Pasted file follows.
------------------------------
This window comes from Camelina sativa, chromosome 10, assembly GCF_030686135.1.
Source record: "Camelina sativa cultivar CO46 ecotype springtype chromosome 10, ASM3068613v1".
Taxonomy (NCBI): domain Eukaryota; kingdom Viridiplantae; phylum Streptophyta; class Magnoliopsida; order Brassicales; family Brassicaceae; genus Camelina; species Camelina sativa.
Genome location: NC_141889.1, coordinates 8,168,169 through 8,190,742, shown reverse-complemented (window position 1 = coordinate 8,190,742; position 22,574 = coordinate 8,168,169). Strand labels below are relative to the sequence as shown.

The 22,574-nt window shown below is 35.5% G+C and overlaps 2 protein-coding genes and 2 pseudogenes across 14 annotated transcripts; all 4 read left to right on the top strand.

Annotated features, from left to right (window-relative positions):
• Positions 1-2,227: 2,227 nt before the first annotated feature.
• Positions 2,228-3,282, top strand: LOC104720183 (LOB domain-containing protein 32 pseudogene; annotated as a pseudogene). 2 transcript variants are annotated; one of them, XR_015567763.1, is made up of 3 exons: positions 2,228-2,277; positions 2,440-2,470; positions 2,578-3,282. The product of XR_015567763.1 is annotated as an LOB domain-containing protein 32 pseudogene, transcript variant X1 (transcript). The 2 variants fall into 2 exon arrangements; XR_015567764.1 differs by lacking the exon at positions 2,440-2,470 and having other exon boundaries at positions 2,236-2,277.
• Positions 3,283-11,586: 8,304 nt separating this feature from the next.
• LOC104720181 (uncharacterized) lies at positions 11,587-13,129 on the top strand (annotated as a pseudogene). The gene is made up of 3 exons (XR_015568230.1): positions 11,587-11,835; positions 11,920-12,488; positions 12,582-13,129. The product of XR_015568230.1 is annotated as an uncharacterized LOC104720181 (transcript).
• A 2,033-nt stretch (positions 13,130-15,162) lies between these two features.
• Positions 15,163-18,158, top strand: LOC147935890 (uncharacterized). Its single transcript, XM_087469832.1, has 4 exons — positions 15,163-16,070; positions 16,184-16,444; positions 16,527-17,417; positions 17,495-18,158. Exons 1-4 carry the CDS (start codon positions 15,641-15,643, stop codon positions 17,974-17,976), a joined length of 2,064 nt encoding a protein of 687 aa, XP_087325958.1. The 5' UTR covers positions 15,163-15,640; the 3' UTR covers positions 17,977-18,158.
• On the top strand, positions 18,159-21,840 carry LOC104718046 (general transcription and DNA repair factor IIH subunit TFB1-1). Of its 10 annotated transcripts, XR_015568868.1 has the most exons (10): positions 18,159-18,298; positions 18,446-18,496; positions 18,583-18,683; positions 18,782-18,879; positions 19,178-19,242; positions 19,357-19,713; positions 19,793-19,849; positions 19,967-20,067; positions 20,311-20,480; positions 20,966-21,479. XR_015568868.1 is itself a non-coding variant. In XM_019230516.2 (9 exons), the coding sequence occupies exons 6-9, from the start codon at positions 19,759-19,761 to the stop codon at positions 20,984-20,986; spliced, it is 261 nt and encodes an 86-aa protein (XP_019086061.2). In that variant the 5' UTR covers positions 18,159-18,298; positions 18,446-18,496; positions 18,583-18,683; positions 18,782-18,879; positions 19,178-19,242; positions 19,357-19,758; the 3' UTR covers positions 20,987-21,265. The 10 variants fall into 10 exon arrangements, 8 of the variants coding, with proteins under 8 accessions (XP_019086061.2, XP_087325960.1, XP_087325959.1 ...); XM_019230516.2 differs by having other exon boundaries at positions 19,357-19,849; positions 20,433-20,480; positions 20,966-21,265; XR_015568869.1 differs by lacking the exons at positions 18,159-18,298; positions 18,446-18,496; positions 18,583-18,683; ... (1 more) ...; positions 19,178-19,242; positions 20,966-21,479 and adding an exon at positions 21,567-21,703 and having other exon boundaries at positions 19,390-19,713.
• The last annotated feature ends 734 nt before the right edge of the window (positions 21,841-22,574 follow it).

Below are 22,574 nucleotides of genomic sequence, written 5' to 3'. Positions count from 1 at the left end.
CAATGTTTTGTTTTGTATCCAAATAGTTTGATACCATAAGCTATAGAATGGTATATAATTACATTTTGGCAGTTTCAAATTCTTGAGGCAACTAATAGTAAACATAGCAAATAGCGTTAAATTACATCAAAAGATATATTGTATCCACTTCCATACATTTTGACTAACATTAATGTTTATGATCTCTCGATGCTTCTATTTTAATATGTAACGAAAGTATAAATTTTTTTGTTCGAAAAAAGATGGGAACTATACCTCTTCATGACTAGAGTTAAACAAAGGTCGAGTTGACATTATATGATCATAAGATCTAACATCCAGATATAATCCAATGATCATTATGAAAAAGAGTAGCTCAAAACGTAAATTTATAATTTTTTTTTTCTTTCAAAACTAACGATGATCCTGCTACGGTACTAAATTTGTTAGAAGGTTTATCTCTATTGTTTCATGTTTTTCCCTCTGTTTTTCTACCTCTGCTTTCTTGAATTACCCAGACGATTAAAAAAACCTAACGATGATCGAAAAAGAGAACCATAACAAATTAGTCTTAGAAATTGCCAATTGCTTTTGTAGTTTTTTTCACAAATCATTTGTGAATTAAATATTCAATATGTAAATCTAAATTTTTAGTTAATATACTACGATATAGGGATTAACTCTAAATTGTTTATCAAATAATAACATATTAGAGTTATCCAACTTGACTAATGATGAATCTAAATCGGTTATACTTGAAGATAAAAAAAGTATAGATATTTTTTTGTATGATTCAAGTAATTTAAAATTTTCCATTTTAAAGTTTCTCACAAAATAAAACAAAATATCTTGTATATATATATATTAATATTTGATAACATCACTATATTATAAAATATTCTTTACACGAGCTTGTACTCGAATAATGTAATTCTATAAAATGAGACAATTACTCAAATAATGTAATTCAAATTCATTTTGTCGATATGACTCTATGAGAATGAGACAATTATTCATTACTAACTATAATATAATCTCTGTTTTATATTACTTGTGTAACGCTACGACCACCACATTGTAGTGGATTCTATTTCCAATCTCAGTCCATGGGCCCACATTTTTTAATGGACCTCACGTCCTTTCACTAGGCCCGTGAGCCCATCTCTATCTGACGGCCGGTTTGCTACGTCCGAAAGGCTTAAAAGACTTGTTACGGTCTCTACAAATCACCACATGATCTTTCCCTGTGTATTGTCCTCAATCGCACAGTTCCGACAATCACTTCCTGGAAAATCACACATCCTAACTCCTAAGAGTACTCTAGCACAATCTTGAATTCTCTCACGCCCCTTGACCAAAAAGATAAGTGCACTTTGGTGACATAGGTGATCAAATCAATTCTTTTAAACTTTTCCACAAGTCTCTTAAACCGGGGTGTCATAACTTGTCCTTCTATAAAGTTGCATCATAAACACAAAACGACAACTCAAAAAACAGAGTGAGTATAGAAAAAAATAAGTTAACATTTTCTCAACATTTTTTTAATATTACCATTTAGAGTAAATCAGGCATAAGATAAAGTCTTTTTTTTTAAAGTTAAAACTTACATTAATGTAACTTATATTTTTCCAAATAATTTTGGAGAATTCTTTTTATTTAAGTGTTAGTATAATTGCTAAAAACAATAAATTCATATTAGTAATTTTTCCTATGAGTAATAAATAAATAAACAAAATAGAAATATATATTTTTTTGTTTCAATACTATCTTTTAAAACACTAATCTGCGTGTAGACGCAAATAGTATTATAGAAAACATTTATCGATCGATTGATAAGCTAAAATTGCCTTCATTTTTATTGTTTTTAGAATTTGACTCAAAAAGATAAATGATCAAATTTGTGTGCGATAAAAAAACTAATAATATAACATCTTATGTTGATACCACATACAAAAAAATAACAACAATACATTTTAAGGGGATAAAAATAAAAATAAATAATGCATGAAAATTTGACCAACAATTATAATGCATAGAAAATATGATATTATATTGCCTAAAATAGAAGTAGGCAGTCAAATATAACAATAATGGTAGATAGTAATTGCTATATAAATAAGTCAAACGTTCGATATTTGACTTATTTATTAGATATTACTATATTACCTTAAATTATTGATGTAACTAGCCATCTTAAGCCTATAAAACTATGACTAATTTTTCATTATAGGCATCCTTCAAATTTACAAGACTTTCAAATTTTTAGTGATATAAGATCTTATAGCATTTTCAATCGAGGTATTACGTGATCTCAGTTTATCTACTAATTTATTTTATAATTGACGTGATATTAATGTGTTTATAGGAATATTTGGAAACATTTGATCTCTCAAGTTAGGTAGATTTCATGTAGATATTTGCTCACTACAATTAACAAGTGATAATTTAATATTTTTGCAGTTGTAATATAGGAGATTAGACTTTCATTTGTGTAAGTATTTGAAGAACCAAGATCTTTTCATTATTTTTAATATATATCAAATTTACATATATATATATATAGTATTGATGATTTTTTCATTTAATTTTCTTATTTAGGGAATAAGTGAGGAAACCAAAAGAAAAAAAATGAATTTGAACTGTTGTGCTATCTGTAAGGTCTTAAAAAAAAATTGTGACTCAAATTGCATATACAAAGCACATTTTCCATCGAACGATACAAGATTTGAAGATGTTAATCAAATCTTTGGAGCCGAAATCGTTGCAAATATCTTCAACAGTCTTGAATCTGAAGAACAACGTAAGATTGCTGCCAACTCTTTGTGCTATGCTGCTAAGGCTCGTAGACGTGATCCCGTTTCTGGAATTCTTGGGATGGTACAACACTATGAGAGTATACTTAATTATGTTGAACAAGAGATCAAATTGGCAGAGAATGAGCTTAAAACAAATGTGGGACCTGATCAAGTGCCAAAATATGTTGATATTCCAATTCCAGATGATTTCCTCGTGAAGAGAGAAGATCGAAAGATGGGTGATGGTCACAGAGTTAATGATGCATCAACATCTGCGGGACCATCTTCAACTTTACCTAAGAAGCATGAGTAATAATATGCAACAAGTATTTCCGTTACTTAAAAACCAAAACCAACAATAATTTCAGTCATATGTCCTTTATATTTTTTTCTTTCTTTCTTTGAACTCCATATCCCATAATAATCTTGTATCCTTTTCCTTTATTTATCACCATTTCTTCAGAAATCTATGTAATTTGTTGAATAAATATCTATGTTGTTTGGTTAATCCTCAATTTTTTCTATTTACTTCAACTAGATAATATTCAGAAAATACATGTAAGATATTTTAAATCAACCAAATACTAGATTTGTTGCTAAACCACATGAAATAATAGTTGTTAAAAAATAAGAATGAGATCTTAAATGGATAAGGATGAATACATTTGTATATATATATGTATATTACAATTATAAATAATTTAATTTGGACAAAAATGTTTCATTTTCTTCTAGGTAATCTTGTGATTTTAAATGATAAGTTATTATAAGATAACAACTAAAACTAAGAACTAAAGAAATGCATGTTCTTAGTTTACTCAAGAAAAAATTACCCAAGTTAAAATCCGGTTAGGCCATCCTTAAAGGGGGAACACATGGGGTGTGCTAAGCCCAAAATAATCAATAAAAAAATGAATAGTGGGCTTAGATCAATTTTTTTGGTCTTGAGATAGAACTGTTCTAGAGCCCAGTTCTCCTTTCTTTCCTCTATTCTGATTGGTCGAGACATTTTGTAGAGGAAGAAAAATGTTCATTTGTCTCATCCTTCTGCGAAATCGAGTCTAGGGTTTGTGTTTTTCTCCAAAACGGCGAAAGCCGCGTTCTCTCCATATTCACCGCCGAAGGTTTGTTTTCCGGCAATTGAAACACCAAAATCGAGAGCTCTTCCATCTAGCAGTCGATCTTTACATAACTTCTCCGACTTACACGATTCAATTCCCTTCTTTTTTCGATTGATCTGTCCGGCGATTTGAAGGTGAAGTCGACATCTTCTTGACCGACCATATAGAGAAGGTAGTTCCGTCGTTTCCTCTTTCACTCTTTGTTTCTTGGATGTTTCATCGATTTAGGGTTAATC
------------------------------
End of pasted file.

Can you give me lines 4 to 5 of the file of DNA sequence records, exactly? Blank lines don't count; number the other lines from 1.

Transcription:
Genome location: NC_141889.1, coordinates 8,168,169 through 8,190,742, shown reverse-complemented (window position 1 = coordinate 8,190,742; position 22,574 = coordinate 8,168,169). Strand labels below are relative to the sequence as shown.

The 22,574-nt window shown below is 35.5% G+C and overlaps 2 protein-coding genes and 2 pseudogenes across 14 annotated transcripts; all 4 read left to right on the top strand.